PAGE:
MADRID — Spain's new conservative government unveiled a €27 billion ($36 billion) deficit-reduction package for this year, that it hopes will convince its partners in Europe and wary international investors that it won't need a bailout.
The measures announced Friday include big spending cuts and tax increases on large companies, but there was no increase in the sales tax, as had been widely-predicted in the run-up to the administration's first fully-fledged budget.
Finance Minister Cristobal Montoro said it was the biggest deficit cut since Spain regained democracy in 1977 after the death of Gen. Francisco Franco. Spain is having to take drastic measures to get a handle on its debts, even at a time of recession which has seen unemployment balloon to nearly one in four, as investors remain skeptical that it can avoid the same bailout fate that befell Greece, Ireland and Portugal.
"We are taking extraordinary measures because the situation is extraordinary," Montoro told a news conference after a Cabinet meeting at which the budget plan was passed.
The blueprint will go to Parliament on Tuesday and is expected to be formally passed in June. The plan is that Spain will reduce its budget deficit to 5.3 percent of its gross domestic product from 8.5 percent last year. The challenge is doing so as the economy is in recession and unemployment stands at nearly 23 percent.
Spain's economic output last year was worth a little over a trillion euros, or double the size of the three bailed out economies combined. Many in the markets think the euro's long-term viability rests on whether the country can avoid a bailout that would stretch the resources of its partners in the 17-country eurozone.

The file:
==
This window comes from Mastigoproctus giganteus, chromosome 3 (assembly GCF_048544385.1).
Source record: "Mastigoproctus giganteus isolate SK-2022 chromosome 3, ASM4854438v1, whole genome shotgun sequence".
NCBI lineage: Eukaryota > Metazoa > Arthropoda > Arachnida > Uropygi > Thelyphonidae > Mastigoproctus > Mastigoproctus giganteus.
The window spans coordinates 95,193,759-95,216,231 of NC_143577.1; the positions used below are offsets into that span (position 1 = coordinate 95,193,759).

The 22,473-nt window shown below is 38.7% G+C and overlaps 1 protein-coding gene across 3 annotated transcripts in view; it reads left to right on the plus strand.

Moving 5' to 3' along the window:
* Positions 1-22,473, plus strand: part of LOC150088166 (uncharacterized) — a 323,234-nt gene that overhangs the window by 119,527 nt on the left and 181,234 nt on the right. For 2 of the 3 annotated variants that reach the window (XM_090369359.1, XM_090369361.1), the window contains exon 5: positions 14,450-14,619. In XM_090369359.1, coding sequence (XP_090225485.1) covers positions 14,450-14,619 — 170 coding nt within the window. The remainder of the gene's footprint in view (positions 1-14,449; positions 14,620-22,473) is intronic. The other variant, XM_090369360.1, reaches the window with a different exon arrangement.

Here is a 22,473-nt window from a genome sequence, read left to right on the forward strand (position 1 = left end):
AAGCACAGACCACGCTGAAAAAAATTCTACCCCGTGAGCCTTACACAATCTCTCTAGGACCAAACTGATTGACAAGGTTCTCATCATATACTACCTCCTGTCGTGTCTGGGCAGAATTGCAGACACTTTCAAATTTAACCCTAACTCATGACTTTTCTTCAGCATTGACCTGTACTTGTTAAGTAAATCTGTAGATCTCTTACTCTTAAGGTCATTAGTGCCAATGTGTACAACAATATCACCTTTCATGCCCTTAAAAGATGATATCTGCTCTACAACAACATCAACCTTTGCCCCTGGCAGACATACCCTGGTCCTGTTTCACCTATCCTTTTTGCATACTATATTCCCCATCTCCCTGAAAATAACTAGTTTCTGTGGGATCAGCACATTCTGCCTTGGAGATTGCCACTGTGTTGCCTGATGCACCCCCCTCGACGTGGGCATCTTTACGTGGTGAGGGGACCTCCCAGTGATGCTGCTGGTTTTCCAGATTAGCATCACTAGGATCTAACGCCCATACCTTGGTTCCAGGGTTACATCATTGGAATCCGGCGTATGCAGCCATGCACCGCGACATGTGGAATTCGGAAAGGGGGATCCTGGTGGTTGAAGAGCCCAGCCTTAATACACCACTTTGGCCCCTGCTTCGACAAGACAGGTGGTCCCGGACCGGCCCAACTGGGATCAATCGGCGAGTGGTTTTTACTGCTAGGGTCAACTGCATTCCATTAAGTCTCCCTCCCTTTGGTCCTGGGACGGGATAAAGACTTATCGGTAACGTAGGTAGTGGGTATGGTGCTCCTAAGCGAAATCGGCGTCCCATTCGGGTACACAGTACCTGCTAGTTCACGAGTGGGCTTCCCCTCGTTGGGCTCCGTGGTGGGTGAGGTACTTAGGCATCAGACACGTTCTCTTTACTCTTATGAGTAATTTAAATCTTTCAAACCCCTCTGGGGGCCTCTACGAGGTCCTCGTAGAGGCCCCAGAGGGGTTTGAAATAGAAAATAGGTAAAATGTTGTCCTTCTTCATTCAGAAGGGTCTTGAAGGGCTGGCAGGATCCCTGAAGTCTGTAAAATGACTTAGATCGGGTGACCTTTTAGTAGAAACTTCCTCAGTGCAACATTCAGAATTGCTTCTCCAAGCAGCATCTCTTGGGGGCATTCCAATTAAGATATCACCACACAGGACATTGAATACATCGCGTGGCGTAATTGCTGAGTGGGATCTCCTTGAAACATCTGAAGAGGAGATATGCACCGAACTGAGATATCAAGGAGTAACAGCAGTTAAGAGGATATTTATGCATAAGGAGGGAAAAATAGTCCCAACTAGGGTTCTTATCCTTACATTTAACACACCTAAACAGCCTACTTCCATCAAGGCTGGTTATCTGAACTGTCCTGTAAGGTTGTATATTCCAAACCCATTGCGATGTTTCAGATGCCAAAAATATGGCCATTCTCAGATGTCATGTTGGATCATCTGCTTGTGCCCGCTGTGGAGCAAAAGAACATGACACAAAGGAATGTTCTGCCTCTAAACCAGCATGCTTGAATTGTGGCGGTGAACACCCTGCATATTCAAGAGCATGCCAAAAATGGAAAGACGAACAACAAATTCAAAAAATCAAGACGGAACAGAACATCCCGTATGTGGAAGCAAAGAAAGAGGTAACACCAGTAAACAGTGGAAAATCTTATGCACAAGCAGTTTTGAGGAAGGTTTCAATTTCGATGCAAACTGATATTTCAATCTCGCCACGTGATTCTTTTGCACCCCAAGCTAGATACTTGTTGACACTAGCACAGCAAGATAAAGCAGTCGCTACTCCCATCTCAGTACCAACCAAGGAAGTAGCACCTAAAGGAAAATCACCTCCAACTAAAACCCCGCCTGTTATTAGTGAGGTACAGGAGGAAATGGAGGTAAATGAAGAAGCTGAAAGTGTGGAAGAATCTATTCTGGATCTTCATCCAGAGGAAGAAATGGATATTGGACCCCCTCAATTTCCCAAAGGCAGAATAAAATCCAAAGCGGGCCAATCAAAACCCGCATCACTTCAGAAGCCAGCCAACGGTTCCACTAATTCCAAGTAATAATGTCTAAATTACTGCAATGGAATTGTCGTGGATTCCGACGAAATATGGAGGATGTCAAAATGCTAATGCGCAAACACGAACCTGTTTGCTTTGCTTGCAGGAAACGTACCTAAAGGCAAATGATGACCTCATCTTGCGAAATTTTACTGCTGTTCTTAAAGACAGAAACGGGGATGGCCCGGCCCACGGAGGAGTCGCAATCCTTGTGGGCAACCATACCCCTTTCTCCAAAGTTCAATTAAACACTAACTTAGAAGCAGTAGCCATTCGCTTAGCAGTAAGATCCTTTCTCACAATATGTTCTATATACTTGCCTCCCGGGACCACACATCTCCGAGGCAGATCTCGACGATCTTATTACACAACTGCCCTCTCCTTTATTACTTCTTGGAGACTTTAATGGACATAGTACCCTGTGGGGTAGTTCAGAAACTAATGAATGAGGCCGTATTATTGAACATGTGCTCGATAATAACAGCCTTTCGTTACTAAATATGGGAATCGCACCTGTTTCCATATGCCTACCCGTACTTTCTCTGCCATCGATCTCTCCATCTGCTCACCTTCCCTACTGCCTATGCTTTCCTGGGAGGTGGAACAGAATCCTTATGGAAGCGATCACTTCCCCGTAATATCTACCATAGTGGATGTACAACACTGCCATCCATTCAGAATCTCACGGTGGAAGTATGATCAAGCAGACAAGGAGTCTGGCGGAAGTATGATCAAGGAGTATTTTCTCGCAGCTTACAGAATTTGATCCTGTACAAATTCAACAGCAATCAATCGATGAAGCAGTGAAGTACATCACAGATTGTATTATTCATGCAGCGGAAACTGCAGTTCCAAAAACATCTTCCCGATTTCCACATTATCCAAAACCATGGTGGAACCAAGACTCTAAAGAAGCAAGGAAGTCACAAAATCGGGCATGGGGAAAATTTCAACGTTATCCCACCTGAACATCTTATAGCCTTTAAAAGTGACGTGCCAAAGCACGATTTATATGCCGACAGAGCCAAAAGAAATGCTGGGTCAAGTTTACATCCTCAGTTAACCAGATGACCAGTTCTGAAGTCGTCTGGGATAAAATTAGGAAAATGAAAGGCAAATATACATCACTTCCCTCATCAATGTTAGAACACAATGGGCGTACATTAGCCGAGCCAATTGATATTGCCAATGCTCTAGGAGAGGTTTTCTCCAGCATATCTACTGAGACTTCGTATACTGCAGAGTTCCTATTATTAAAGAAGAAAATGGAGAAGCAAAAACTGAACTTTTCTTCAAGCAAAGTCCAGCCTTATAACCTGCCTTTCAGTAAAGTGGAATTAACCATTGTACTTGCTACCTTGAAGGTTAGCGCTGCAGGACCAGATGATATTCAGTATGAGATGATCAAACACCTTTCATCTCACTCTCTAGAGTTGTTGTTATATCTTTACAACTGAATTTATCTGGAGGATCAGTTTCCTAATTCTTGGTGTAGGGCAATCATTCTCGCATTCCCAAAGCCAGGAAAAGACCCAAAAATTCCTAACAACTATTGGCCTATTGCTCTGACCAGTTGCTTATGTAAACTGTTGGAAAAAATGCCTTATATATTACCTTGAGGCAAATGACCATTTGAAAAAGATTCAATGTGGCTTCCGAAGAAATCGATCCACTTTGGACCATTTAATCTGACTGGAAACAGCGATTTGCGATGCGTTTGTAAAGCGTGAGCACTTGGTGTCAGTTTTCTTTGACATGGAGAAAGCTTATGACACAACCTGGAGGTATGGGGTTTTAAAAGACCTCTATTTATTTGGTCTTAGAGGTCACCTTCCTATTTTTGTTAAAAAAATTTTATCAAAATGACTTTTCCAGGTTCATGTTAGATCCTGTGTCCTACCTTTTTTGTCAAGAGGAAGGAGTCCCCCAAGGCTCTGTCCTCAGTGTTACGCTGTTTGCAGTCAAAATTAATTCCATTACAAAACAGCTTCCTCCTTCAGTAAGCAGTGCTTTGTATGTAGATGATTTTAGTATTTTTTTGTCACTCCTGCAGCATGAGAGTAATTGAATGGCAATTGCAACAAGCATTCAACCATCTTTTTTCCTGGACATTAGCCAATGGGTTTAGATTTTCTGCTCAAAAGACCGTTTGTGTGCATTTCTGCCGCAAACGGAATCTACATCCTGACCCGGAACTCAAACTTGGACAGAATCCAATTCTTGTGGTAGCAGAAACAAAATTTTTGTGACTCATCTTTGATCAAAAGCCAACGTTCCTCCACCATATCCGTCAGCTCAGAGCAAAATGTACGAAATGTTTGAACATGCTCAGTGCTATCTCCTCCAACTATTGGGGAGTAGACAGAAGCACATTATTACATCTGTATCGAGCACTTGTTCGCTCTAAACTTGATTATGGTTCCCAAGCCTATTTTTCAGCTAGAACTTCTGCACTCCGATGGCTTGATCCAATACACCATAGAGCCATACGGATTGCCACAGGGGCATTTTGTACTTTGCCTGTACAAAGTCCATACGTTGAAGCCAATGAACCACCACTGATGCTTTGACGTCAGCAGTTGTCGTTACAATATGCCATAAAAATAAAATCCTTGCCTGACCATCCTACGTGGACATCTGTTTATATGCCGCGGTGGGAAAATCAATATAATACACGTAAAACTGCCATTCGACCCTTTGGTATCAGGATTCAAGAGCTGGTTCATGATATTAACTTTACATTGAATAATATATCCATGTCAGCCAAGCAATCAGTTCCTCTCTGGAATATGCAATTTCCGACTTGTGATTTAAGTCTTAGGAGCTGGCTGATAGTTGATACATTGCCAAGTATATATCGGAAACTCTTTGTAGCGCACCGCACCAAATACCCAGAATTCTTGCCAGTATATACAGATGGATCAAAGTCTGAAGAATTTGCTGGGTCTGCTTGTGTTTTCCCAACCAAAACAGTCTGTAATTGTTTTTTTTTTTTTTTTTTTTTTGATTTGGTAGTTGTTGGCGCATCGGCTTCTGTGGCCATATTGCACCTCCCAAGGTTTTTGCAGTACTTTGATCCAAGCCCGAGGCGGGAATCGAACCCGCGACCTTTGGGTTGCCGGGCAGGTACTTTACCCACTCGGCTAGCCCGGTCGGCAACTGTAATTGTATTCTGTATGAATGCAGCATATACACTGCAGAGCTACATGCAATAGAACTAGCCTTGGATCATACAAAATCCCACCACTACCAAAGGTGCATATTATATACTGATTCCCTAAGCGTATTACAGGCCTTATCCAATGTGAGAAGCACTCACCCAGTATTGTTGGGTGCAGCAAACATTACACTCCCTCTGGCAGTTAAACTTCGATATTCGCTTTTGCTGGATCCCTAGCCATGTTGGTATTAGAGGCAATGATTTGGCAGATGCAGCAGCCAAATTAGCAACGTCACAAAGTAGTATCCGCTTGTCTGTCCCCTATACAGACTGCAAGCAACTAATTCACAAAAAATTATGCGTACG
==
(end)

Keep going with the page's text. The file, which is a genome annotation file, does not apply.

Deputy Prime Minister Soraya Saenz de Santamaria said the 2012 draft budget calls for cutting central government ministry spending by an average of nearly 17 percent and freezing civil servant wages. Overall government spending will be cut by €17 billion ($22.6 billion).
Saenz de Santamaria said retirement pensions will remain indexed to inflation, and VAT taxes — a levee on sales and services — will not be raised, contrary to what some had believed. Civil servant wages, already cut in 2010 — will remain frozen but not be further reduced.
The austerity plan from the government, elected last December, came a day after a general strike over labor reforms that make it easier and cheaper for companies to lay people off.
Separately, Montoro announced plans for a tax amnesty: undeclared assets or those hidden in tax havens can be repatriated by paying a 10 percent tax, with no criminal penalty.
On the corporate taxes, he said that rather than actually raise rates, what the government will do is eliminate deductions that companies have been entitled until now and which lowered their effective tax liability.
The country's benchmark Ibex 35 stock index rose after the announcement, posting a 0.92 percent increase in the day.
The budget has been long awaited. Until now the government has been operating on an extension of the 2011 budget. The government has come under criticism in Brussels for delaying the new budget until after a regional election last weekend.
Although Spain's borrowing rates have fallen in recent months, they have edged back up recently. That was partly due to the government decision to put off presenting the 2012 budget until after the regional election Sunday in Andalusia, in which the ruling Popular Party had hoped to extend its control to a Socialist stronghold and thus to a historic level. But it failed to win an absolute majority and thus will remain in the opposition.
Bond investors also worried that the general strike and protests might push the government to water down its reforms.
But Saenz de Santamaria said "one way or another" the government will achieve the 5.2 percent deficit target.
The yield on Spanish benchmark 10-year bonds was at 5.41 percent on Friday, up from 4.96 percent a month ago. By contrast, the interest rate on the equivalent German bonds — considered the safest in Europe — was only 1.82 percent.
The austerity package will draw money out of the Spanish economy at a time when it is entering recession for the second time in three years.
Many economists in Madrid say that, for the time being, Prime Minister Mariano Rajoy is clearly governing more with an eye to satisfying investors and officials in Brussels than avoiding criticism at home.